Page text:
Trust is as necessary to a business or professional relationship as oil is to an engine; without it, eventually everything grinds to a halt or comes apart. (And of course it is essential in personal relationships as well.) So what is trust exactly?
A Wharton/State Street Study identified three kinds of trust that are important to relationships.
1. Trust of Someone’s Competence
Of course, our clients want first and foremost to know we can do the job and that we can deliver what we promise. Clients want a dentist who uses the latest techniques and technology, a financial adviser who will make them money (or at least keep them from losing a lot when the market is turbulent) and a coach who will teach them the skills they need to know how to increase business, create a motivated team, or build a solid practice.
2. Trust in Someone’s Ethical Conduct and Character
Pretty obvious that our clients want to be confident we aren’t going to rip them off. A fundamental yet critical question is: “Do I trust you not to take advantage of me or to steal my money?”
3. Trust in Someone’s Empathic Skills and Maturity
In today’s marketplace, it isn’t enough to appear competent and trustworthy. Our clients are sophisticated and want exceptional service—including a kind of understanding and personal treatment that includes being listened to and understood. “If I reveal personal things about myself or my family, I need to trust that you, my advisor or coach, will handle that in way that is comfortable for me.”
A strong empathetic or relationship competence (think emotional intelligence!) may be the most critical area of trust, because without it the professional relationship is more fragile than it appears, and chances are we won’t be the ones to notice it’s weak or failing. (Research has proven again and again that there is a tremendous gap between how much trust our clients actually feel and what we think they feel.) Without a strong trust factor, there is little chance of enthusiastic referrals, loyalty in tough times or complete client follow through on professional advice.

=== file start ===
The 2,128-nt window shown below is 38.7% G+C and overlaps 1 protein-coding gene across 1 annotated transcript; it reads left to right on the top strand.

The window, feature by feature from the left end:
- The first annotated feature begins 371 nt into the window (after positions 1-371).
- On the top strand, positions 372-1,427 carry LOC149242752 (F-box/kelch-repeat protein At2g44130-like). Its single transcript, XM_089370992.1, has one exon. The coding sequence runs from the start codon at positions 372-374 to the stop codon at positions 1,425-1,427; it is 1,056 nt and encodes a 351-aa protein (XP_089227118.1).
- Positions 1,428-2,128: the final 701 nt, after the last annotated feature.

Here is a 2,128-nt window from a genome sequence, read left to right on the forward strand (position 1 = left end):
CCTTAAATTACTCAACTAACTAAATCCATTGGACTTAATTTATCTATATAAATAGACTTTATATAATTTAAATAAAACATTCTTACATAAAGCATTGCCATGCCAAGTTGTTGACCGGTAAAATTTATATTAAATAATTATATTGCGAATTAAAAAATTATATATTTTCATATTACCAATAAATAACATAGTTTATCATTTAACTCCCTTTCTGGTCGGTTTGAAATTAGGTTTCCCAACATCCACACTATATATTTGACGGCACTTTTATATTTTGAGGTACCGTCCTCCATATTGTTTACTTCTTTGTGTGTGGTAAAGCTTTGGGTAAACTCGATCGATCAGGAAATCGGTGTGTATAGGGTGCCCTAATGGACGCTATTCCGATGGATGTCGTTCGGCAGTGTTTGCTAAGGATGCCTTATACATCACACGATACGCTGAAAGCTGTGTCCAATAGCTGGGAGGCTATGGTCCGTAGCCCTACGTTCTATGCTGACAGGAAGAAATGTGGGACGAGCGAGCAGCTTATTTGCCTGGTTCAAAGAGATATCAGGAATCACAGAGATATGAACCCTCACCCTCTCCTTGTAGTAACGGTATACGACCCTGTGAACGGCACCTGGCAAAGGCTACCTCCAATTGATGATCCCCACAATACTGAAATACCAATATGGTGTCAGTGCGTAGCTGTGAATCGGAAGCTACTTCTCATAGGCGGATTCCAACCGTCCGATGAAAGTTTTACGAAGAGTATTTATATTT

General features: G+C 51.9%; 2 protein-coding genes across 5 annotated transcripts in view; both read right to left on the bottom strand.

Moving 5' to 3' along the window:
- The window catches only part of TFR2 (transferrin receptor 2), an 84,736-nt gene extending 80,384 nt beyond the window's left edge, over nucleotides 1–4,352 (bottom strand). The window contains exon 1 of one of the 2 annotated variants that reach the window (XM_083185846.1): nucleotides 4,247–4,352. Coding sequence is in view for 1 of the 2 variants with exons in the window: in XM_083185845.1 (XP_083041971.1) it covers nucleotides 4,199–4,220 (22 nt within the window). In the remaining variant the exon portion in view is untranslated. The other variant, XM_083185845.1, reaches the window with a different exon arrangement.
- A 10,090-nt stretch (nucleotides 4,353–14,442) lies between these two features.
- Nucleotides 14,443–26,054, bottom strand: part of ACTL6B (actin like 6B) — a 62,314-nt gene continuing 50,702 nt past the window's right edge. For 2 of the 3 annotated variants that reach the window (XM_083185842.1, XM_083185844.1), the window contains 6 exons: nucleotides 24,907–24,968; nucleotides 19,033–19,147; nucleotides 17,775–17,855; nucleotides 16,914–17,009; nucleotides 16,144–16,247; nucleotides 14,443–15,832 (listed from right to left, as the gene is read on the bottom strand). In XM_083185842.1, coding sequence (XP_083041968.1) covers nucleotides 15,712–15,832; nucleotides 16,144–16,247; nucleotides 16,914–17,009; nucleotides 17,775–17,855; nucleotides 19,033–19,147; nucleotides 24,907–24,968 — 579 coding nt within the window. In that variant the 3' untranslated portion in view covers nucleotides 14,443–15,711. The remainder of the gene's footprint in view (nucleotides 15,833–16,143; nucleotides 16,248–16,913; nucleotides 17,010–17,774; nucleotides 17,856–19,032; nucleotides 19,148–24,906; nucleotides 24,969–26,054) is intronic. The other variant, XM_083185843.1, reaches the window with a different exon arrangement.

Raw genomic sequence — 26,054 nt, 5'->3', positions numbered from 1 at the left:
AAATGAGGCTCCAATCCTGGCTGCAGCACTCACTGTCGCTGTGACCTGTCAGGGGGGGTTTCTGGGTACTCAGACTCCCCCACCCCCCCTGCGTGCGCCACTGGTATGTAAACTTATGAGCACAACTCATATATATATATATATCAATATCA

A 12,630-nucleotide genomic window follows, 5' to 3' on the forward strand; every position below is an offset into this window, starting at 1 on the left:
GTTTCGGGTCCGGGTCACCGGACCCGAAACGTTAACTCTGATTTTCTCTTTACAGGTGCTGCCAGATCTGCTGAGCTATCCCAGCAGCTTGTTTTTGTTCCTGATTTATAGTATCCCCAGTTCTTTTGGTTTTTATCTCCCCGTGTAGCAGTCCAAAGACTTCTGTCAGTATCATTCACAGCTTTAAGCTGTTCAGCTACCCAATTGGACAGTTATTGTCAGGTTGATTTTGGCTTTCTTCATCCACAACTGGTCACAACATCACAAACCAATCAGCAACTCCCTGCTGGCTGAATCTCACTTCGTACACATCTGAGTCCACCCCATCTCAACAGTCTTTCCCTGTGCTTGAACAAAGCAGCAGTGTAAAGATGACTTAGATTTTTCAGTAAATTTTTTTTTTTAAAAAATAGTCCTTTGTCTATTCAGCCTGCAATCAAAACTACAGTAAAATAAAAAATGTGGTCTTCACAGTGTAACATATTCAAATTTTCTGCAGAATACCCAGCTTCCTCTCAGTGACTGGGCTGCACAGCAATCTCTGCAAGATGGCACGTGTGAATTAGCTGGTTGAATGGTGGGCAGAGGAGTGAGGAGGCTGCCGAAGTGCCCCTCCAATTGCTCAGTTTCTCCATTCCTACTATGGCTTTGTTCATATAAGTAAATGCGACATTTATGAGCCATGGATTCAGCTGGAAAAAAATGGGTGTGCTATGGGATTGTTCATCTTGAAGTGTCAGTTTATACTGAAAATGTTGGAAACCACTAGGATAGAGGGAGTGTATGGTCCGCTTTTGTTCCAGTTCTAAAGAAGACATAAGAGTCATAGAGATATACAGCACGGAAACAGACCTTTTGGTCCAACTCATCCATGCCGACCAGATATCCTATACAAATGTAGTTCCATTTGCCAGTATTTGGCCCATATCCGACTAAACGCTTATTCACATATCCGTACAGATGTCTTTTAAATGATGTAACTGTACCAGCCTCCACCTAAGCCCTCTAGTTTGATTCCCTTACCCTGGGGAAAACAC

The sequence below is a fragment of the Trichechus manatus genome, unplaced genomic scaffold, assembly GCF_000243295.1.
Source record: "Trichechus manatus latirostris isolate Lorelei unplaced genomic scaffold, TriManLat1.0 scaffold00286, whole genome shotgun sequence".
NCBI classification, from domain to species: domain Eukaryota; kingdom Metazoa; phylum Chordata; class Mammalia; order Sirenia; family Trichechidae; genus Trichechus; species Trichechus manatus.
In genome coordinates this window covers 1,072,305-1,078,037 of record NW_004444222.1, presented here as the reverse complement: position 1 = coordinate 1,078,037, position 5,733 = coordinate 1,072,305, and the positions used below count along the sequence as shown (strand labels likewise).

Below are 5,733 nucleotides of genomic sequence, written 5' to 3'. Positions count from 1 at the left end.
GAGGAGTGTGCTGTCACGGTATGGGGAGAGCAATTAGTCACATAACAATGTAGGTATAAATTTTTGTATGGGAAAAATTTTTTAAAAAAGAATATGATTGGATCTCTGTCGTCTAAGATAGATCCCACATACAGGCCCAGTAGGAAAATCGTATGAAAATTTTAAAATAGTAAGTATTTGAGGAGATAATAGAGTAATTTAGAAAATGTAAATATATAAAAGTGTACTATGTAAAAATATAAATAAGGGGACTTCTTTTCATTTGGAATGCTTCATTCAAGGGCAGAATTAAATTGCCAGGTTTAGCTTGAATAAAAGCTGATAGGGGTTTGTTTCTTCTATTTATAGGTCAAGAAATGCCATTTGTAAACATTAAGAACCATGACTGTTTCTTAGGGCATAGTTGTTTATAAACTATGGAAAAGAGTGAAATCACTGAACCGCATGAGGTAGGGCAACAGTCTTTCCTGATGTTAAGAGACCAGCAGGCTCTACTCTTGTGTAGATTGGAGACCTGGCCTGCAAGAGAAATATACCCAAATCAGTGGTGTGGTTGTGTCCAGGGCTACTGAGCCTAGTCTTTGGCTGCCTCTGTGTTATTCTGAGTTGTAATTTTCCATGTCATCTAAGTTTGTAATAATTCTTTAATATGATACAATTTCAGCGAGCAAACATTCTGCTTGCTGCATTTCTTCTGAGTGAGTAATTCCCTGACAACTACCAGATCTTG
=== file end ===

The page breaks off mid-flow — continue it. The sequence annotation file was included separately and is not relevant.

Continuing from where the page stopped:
Few professionals are able to develop relationship trust beyond the base level they just “naturally” attain with clients. Fewer still are reasonable judges of the impact of their particular brand of empathy. If this is a new area for you, you’re not alone. Most professionals are trained in numbers, the law, or some other logical, left-brain skills. Relationship building isn’t just a natural skill or there would be fewer divorces and having this skill wouldn’t be a professionally competitive advantage. There are some fairly simple skills you can learn that will boost your “empathy competency” with a minimal investment of time and energy. My clients have been stunned by how quickly they have been able to learn and implement ideas. Often the day after our coaching session, they tell me: “I tried your suggestion and it worked!”
Excellent client rapport builds thriving, resilient practices. Add these skills to your toolbox for increased business. Side benefits often include better communication with employees, colleagues and family, and less angst and more satisfaction in your work. To stand out in this competitive marketplace, we can help you become a professional who clients are excited to talk about. We teach our clients how to increase interpersonal awareness, gain comfort in using emotionally empathic responses in financial, medical or legal conversations and thereby boost trust and client loyalty. Call us!